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Azure's July/August 2019 Issue cover
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July/August 2019

#273
July/August 2019

From a groundbreaking seaside museum in China to an elegant new sofa by Ronan and Erwan Bouroullec, Azure’s July/August issue unveils the 20 winners of the ninth annual AZ Awards!

Graphic designer Nicole Sylianteng has come up with a single street sign that puts all parking restrictions in one place, and is legible to all – even people with colour-blindness.

Nearly one in 12 of us lives with some form of colour vision deficiency (including yours truly). For such people, navigating a world where indicator lights and map legends can look virtually indistinguishable is difficult at times. Design that goes beyond the spectrum to convey information is beginning to take hold across disciplines, even in the digital world, as developers explore unique shapes and orientations for icons that were once differentiated only by colour. “Whatever works for colour-blind people will work for others, too,” says graphic designer Nicole Sylianteng, “so it’s a good thing to aim for.”

She created To Park or Not to Park?, a signage pilot project now under way in Brisbane, Australia, and Los Angeles, which makes parking signs far easier to read, especially for those who have trouble distinguishing hues. The project was sparked by a fine she received, the result of a cluttered, ambiguous street sign that was confusing even to those with perfect sight. “I’ve always been the type to notice everyday problems and try to figure them out,” she says. “My goal was to answer the question ‘Can parking signs be made clearer?’ ”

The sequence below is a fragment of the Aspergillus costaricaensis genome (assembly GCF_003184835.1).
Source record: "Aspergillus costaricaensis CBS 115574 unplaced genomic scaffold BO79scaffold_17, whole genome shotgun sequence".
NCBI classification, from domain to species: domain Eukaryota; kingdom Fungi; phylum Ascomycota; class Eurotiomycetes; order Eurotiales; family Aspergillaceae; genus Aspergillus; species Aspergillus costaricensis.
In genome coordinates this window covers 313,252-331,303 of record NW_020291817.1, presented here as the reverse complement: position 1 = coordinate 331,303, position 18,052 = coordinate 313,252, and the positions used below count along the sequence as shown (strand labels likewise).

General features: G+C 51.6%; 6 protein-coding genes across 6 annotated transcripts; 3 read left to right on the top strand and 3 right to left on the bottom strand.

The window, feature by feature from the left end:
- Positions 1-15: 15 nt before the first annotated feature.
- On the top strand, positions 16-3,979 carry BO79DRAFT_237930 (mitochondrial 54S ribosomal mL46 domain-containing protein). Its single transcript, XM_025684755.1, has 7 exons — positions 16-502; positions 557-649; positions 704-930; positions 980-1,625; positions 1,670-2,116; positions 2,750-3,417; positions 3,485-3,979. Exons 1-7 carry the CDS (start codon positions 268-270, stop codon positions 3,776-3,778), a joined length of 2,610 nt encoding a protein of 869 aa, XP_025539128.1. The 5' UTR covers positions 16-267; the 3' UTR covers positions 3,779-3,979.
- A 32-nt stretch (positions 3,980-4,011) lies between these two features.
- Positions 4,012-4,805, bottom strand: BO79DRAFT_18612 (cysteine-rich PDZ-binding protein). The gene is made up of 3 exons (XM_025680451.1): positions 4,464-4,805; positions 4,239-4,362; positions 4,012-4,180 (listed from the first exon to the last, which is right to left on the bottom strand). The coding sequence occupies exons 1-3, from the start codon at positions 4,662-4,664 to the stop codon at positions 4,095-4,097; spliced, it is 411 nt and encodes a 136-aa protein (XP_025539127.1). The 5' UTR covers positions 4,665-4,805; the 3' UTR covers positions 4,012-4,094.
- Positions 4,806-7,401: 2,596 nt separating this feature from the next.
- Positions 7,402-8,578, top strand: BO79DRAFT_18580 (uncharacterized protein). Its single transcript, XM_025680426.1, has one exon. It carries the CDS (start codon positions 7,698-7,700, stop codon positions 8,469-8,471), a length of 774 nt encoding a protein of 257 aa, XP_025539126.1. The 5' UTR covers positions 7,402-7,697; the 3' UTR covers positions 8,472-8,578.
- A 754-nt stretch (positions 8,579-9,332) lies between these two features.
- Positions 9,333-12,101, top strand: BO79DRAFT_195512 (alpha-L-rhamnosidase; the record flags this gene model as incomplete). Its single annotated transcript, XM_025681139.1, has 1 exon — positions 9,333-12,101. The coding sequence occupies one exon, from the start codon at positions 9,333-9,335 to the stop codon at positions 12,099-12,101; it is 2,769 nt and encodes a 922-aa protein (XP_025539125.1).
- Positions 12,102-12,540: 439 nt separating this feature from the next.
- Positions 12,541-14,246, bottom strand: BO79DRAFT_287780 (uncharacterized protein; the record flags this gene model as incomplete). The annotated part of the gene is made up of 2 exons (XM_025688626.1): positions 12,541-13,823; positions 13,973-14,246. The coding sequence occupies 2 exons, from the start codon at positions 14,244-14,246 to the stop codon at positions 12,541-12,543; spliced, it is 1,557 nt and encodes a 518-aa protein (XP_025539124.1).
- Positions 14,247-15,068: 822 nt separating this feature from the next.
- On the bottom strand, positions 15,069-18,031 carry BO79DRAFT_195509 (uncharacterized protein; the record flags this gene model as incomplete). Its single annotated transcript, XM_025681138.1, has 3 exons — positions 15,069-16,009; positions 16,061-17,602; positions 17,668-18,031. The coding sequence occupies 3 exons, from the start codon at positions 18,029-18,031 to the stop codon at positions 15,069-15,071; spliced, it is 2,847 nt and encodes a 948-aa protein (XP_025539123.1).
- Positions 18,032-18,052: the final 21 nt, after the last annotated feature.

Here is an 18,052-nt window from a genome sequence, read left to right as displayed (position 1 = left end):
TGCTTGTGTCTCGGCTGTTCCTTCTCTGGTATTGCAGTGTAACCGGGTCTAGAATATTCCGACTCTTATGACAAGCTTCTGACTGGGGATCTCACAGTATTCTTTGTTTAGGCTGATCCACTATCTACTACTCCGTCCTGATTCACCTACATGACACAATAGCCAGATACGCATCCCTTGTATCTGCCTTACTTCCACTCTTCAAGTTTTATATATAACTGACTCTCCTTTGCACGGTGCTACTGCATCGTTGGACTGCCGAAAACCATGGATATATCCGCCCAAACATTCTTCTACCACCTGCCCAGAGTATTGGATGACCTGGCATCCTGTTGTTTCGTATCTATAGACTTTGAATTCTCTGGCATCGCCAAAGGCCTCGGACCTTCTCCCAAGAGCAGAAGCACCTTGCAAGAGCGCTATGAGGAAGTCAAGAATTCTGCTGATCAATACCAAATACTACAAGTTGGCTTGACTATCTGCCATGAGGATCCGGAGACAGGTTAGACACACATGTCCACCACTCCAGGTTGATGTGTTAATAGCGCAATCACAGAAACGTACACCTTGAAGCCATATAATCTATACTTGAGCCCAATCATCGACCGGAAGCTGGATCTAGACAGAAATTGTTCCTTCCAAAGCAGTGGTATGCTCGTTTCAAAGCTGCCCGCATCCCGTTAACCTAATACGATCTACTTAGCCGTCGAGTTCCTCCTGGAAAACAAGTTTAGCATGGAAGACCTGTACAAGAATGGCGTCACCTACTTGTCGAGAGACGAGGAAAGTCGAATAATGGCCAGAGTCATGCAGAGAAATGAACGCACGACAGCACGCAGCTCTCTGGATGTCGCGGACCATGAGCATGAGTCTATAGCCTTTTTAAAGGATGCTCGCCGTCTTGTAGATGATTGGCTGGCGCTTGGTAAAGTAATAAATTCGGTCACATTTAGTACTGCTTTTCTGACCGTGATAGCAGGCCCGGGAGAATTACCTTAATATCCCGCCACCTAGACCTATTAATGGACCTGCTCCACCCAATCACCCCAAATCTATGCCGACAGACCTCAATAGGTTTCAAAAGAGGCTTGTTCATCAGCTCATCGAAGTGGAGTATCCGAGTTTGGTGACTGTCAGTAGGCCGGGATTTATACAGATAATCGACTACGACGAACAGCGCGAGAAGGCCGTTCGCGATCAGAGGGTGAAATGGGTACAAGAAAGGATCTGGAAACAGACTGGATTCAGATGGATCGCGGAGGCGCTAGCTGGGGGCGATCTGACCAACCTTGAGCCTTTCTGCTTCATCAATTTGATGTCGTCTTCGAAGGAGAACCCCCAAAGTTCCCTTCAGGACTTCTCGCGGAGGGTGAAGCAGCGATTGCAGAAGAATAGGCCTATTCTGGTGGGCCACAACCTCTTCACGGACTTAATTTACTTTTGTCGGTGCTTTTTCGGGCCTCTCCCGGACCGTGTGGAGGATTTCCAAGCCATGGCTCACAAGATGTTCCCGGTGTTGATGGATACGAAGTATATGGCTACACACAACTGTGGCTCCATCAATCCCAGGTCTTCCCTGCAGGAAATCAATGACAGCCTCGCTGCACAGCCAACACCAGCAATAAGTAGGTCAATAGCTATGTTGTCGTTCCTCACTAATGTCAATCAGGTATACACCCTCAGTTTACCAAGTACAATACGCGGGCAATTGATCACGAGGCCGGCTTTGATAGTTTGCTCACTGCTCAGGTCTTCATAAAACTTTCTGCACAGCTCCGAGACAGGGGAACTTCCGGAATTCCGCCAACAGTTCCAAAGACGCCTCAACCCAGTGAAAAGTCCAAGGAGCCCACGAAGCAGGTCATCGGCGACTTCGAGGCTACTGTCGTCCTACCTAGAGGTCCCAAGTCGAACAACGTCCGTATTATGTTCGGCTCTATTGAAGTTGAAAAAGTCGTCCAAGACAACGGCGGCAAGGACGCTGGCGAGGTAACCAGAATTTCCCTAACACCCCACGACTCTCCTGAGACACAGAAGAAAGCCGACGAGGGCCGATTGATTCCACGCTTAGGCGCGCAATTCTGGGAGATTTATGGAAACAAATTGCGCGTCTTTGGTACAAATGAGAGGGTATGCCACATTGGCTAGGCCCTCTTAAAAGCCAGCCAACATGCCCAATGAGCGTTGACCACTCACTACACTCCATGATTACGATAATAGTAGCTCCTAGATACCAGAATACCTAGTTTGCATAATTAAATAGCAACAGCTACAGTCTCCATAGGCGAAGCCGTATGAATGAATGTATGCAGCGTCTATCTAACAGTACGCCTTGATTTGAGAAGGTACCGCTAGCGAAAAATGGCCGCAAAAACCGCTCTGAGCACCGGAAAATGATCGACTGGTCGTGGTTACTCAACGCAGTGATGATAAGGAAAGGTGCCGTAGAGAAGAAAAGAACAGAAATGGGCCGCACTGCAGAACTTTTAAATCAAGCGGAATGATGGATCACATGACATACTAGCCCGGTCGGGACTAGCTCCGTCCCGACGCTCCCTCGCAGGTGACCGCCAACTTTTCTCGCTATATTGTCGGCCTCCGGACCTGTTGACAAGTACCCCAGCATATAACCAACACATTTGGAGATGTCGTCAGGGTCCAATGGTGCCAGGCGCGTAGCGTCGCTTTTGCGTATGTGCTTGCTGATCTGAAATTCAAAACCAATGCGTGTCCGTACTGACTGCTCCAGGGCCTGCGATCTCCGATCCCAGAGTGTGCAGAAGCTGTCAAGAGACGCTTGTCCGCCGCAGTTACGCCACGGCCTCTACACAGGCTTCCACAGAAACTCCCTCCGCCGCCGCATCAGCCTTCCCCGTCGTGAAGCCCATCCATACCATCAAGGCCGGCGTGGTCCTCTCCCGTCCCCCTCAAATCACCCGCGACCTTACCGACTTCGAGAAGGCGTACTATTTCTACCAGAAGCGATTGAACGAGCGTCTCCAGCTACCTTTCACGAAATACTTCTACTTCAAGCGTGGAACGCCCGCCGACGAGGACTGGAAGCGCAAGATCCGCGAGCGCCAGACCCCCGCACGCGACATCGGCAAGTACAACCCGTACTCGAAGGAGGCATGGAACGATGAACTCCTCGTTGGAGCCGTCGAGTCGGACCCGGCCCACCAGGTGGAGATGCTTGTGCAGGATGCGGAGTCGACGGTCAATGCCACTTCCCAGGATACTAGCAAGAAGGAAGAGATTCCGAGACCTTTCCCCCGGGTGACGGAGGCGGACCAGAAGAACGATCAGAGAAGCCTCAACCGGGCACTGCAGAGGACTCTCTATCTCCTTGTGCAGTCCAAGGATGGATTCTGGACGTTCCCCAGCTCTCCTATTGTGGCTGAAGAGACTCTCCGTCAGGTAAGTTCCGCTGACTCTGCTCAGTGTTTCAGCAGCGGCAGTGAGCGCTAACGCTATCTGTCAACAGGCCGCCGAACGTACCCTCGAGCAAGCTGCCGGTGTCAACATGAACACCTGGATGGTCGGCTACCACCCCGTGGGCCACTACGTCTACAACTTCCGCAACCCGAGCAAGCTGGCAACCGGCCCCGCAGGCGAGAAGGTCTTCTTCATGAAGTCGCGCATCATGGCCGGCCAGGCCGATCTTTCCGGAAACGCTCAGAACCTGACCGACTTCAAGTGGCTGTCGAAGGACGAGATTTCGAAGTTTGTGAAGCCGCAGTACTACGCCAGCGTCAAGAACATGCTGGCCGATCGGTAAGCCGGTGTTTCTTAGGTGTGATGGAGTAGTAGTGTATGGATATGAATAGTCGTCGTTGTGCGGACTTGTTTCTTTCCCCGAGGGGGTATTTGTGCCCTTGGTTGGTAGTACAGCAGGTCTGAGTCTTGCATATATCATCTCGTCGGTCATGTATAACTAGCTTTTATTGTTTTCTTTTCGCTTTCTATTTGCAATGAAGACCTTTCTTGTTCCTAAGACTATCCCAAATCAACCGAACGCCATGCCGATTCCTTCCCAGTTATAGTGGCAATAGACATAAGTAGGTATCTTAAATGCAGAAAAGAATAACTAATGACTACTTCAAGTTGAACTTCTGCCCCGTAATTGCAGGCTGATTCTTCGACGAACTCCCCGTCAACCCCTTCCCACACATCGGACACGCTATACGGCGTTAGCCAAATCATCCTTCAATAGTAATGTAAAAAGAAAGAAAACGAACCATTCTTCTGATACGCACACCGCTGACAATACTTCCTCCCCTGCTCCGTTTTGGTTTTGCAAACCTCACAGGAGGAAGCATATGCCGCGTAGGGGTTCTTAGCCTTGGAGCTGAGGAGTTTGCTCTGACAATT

Her original template, which radically simplified seemingly contradictory signs into a single all-­inclusive one, was initially met with both encouragement and criticism. People liked the clarity, but the red and green used to specify times were difficult to read for people with certain types of colour-blindness (distinguishing red from green is the most common form). “Their comments showed me that they were already jumping ahead to the next obstacle.”

To address the problem, Sylianteng formed a colour-blind focus group to get detailed feedback. Based on her findings, she reworked and refined the patterns to visually convey the park / don’t park information in multiple ways, adhering to a central maxim: never rely on colour alone to get your message across. With the first prototypes now on selected streets in Brisbane and Los Angeles, Sylianteng hopes other cities will soon adopt her parking signage. ­

AZURE is an independent magazine working to bring you the best in design, architecture and interiors. We rely on advertising revenue to support the creative content on our site. Please consider whitelisting our site in your settings, or pausing your adblocker while stopping by.